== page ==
That was the reality for the more than 14,000 unaccompanied Cuban boys and girls who left their homeland to come to the United States in what became the largest recorded child refugee exodus in the Western Hemisphere, which lasted from 1960-1962.
“I think it’s impossible for most people to understand how utterly frightening this was,” recalled Tony Argiz, one of the many children sent away from his parents in pursuit of freedom at age 9. “Remember, most of us had no idea if we were ever going to see our families again. And some of us were too young to understand why we were being sent away.”
In partnership with Operation Pedro Pan Group, Inc., the organization that connects the children of the Pedro Pan exodus and preserves its artifacts and memories, HistoryMiami museum opens its doors to the exhibition documenting the emotional journey these children - and their families - underwent to escape indoctrination.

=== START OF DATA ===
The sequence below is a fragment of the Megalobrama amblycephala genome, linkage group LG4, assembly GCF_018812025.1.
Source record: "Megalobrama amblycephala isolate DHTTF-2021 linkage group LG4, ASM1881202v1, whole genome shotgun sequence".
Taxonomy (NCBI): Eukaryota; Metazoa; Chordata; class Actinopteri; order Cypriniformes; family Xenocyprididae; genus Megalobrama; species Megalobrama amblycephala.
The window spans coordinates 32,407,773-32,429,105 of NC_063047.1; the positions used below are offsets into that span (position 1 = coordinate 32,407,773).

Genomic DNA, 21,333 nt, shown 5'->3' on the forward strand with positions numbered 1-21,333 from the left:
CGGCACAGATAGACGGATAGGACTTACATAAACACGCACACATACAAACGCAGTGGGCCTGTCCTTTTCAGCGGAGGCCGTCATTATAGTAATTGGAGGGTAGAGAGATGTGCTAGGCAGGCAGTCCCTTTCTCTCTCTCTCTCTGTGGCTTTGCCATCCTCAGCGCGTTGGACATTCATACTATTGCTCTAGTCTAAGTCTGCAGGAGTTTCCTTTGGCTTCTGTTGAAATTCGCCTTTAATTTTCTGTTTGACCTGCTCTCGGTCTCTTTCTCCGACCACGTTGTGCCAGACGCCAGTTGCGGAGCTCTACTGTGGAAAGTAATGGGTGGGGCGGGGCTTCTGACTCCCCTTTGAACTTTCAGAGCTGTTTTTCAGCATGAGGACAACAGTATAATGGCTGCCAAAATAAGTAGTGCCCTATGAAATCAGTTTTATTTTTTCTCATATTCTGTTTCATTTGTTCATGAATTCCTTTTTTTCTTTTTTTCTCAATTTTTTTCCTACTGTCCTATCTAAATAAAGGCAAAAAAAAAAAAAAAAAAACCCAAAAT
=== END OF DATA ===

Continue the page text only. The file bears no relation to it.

The exhibition not only displays the artifacts but also tells the story of how these families came to make this life-changing decision and what became of the children. Using video testimonials, private letters, journals and photographs, the exhibition takes visitors on a journey from Cuba to Miami and beyond; giving visitors a glimpse of the children’s past and the camps they lived in once they reached the United States.
With the support of a $300,000 grant from the State of Florida, Department of State, Division of Cultural Affairs, the 5,000 sq. ft. exhibition Operation Pedro Pan: The Cuban Children’s Exoduswill be on view from June 26, 2015 – January 17, 2016.